However, despite a positive reception in Japan, it was pretty much slated on its original release in the West by both press and public alike; I’m sorry to say that I was one of those people who bought it back then, was completely baffled by it and ended up trading it in before I ever really gave it a chance. Looking back on it from a modern perspective — and with a much greater understanding of tabletop gaming, for that matter — makes me regret this enormously… but I’m a strong advocate of “it’s never too late”, and thus I’m genuinely excited to dive into this one and properly put it through its paces.
This is a game that is so complex and mechanically rich that there’s a guy on YouTube who made a series of tutorial videos that runs to approximately 90 minutes in total; a game that is notorious for being seemingly impenetrable (and deliberately poorly documented); and a game that is incredibly rewarding if you try things out for yourself and see what happens. The clue’s in the name “Unlimited”; you really are supposed to approach this like a tabletop role-playing session, with your PS2 acting as a dungeon master. This isn’t a linear RPG where most of the plot-relevant “thinking” is taken care of for you; this is a game where you really need to play your character, understand how they work, take advantage of their strengths and compensate for their weaknesses.
I can’t wait to dive into this game in more detail. I’ve been saying that I’m going to do this for several years at this point, but I swear here and now that 2020 is going to be my Year of Unlimited Saga. I’m going to play this game, I’m going to understand it (at least partially) and I’m going to have a good time with it. And, lucky you, you get to come along for the ride!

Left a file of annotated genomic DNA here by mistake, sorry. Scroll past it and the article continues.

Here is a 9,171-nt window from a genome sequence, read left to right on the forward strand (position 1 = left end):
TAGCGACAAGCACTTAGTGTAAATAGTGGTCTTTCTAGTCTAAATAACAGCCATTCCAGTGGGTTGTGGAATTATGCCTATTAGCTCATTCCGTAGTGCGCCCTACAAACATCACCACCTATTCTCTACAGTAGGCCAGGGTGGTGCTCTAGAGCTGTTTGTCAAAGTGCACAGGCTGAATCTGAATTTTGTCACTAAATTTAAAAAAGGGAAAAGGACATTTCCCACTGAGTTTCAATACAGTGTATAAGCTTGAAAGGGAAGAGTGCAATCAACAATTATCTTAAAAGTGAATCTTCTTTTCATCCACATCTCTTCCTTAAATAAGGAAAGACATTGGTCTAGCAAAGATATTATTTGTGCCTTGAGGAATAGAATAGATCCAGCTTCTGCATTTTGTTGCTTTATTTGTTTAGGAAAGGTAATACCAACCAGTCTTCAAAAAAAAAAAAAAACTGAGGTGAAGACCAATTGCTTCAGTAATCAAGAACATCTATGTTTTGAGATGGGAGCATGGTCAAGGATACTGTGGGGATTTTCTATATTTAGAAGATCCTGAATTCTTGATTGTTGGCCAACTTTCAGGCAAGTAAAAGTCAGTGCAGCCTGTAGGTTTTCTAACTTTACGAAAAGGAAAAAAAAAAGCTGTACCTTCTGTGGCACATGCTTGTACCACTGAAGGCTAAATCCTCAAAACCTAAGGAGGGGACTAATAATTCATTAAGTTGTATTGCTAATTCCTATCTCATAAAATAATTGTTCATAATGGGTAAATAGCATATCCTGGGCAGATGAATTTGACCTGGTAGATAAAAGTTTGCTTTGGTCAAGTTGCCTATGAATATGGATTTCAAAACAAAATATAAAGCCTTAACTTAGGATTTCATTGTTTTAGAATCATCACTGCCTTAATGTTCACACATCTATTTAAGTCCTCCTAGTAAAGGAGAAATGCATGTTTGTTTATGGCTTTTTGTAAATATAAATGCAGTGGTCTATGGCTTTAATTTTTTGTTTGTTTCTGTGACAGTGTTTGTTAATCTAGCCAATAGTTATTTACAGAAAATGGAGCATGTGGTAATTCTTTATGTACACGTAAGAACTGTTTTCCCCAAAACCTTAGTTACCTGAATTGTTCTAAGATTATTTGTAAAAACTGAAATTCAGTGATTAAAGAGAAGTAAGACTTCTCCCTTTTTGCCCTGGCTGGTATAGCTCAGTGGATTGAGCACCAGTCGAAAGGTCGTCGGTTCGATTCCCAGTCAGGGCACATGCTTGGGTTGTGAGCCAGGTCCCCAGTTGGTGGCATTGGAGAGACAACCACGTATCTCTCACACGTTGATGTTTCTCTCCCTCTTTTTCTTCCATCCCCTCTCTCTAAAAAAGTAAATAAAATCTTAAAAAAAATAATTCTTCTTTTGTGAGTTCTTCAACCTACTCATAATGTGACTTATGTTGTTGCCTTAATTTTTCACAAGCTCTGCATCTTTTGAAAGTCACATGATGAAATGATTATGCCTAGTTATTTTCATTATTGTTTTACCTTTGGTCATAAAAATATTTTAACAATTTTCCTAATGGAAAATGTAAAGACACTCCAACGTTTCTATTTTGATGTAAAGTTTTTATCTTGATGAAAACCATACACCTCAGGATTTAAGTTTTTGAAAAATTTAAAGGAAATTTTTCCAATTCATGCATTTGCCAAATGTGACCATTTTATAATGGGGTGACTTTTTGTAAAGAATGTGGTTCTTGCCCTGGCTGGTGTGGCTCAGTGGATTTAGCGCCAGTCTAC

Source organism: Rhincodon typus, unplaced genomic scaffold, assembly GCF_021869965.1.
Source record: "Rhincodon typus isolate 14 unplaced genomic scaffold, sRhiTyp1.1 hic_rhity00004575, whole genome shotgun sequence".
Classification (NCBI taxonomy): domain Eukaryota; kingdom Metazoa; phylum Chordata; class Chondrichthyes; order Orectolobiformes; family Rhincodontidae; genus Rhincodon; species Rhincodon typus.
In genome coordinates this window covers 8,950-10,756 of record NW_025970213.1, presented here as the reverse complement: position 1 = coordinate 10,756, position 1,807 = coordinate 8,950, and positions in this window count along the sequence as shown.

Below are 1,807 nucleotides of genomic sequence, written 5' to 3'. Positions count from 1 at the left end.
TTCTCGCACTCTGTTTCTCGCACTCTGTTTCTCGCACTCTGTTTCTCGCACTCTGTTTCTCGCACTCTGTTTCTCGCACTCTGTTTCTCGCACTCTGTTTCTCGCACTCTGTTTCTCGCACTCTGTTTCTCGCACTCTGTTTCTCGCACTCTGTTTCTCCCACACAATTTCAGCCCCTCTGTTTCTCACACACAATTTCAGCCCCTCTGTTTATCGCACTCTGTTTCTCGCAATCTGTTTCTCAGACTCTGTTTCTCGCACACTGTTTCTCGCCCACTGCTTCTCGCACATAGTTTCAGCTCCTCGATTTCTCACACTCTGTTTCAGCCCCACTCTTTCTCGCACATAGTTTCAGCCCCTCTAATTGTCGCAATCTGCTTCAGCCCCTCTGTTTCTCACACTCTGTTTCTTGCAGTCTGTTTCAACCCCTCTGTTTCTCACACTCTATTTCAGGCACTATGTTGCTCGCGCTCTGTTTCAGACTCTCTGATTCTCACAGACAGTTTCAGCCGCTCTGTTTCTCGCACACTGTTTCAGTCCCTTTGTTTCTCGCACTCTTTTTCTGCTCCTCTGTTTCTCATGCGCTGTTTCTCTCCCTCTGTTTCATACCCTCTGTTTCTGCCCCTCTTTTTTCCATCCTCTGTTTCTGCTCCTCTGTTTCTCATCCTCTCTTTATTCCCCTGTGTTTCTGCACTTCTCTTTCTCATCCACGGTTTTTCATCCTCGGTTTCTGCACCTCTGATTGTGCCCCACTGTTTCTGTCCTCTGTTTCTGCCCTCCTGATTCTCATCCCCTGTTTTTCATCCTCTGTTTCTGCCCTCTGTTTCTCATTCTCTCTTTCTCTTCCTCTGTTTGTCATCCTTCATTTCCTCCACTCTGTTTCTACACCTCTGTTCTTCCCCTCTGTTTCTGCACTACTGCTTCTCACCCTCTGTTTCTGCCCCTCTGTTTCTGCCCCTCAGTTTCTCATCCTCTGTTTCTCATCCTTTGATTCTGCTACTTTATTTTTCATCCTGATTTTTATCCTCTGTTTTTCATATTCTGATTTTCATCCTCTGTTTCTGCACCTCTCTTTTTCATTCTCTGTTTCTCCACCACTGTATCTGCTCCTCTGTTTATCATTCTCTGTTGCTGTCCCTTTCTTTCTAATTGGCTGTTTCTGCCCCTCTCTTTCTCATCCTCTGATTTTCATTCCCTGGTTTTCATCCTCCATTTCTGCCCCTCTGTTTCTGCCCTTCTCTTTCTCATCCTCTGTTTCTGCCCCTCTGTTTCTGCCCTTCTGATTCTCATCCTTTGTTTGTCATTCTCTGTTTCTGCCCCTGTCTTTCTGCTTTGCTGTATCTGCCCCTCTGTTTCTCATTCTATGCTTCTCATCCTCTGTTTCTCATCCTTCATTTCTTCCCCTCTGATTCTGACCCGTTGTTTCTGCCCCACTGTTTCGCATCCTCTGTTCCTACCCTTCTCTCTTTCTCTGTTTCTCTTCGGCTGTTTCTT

At present, this is likely to happen a few months down the line, as at the time of writing I have visual novel LAMUNATION! pencilled in for first thing in the year, followed by a bumper crop of Atelier games — definitely the Dusk trilogy, possibly Ryza and perhaps Lulua if I can take any more cute girls blowing things up in cauldrons — but after that, the future is, as I type this, a mystery.
I feel like Unlimited Saga is going to be one of my most significant challenges to date. Longstanding readers of MoeGamer will know that my approach to gaming is always to try and “find the positive”, no matter how deeply that “positive” may be buried. As a game seemingly not liked much by the public at large, I suspect Unlimited Saga is going to take some work to unearth that “positive”, but I know it’s there. I just know it.
And I can’t wait to find it.
The MoeGamer Compendium, Volume 1 is now available! Grab a copy today for a beautiful physical edition of the Cover Game features originally published in 2016.
Thanks for reading; I hope you enjoyed this article. I’ve been writing about games in one form or another since the days of the old Atari computers, with work published in Page 6/New Atari User, PC Zone, the UK Official Nintendo Magazine, GamePro, IGN, USgamer, Glixel and more over the years, and I love what I do.